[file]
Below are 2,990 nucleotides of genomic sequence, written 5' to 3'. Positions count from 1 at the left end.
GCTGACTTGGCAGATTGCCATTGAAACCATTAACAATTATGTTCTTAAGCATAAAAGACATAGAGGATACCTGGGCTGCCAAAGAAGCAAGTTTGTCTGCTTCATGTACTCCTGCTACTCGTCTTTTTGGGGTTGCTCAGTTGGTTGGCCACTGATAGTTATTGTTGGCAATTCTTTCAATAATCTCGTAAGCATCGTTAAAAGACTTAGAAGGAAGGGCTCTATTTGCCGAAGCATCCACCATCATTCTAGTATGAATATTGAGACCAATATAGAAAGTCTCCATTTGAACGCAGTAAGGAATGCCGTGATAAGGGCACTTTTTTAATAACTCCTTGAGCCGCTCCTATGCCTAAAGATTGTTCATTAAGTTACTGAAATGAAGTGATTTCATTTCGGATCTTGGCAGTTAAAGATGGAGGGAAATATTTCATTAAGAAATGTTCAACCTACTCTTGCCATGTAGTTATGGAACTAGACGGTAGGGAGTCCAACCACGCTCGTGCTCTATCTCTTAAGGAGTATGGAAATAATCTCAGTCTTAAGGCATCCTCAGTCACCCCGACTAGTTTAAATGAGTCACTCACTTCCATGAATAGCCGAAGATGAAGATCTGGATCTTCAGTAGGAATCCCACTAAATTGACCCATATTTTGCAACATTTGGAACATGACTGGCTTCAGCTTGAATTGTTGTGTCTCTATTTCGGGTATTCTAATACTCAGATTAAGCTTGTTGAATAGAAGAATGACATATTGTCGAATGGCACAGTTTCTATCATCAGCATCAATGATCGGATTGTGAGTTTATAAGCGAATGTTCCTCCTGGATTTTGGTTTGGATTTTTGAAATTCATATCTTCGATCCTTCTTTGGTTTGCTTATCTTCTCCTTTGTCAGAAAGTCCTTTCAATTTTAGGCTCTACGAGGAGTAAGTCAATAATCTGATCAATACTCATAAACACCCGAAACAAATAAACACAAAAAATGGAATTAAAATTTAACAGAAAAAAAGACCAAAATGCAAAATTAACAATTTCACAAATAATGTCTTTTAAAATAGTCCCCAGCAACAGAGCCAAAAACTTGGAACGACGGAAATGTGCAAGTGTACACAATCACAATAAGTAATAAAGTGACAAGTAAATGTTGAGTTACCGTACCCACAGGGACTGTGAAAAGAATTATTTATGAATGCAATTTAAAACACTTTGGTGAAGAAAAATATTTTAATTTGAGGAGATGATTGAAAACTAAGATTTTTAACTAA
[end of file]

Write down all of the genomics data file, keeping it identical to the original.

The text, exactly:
Below are 2,990 nucleotides of genomic sequence, written 5' to 3'. Positions count from 1 at the left end.
GCTGACTTGGCAGATTGCCATTGAAACCATTAACAATTATGTTCTTAAGCATAAAAGACATAGAGGATACCTGGGCTGCCAAAGAAGCAAGTTTGTCTGCTTCATGTACTCCTGCTACTCGTCTTTTTGGGGTTGCTCAGTTGGTTGGCCACTGATAGTTATTGTTGGCAATTCTTTCAATAATCTCGTAAGCATCGTTAAAAGACTTAGAAGGAAGGGCTCTATTTGCCGAAGCATCCACCATCATTCTAGTATGAATATTGAGACCAATATAGAAAGTCTCCATTTGAACGCAGTAAGGAATGCCGTGATAAGGGCACTTTTTTAATAACTCCTTGAGCCGCTCCTATGCCTAAAGATTGTTCATTAAGTTACTGAAATGAAGTGATTTCATTTCGGATCTTGGCAGTTAAAGATGGAGGGAAATATTTCATTAAGAAATGTTCAACCTACTCTTGCCATGTAGTTATGGAACTAGACGGTAGGGAGTCCAACCACGCTCGTGCTCTATCTCTTAAGGAGTATGGAAATAATCTCAGTCTTAAGGCATCCTCAGTCACCCCGACTAGTTTAAATGAGTCACTCACTTCCATGAATAGCCGAAGATGAAGATCTGGATCTTCAGTAGGAATCCCACTAAATTGACCCATATTTTGCAACATTTGGAACATGACTGGCTTCAGCTTGAATTGTTGTGTCTCTATTTCGGGTATTCTAATACTCAGATTAAGCTTGTTGAATAGAAGAATGACATATTGTCGAATGGCACAGTTTCTATCATCAGCATCAATGATCGGATTGTGAGTTTATAAGCGAATGTTCCTCCTGGATTTTGGTTTGGATTTTTGAAATTCATATCTTCGATCCTTCTTTGGTTTGCTTATCTTCTCCTTTGTCAGAAAGTCCTTTCAATTTTAGGCTCTACGAGGAGTAAGTCAATAATCTGATCAATACTCATAAACACCCGAAACAAATAAACACAAAAAATGGAATTAAAATTTAACAGAAAAAAAGACCAAAATGCAAAATTAACAATTTCACAAATAATGTCTTTTAAAATAGTCCCCAGCAACAGAGCCAAAAACTTGGAACGACGGAAATGTGCAAGTGTACACAATCACAATAAGTAATAAAGTGACAAGTAAATGTTGAGTTACCGTACCCACAGGGACTGTGAAAAGAATTATTTATGAATGCAATTTAAAACACTTTGGTGAAGAAAAATATTTTAATTTGAGGAGATGATTGAAAACTAAGATTTTTAACTAA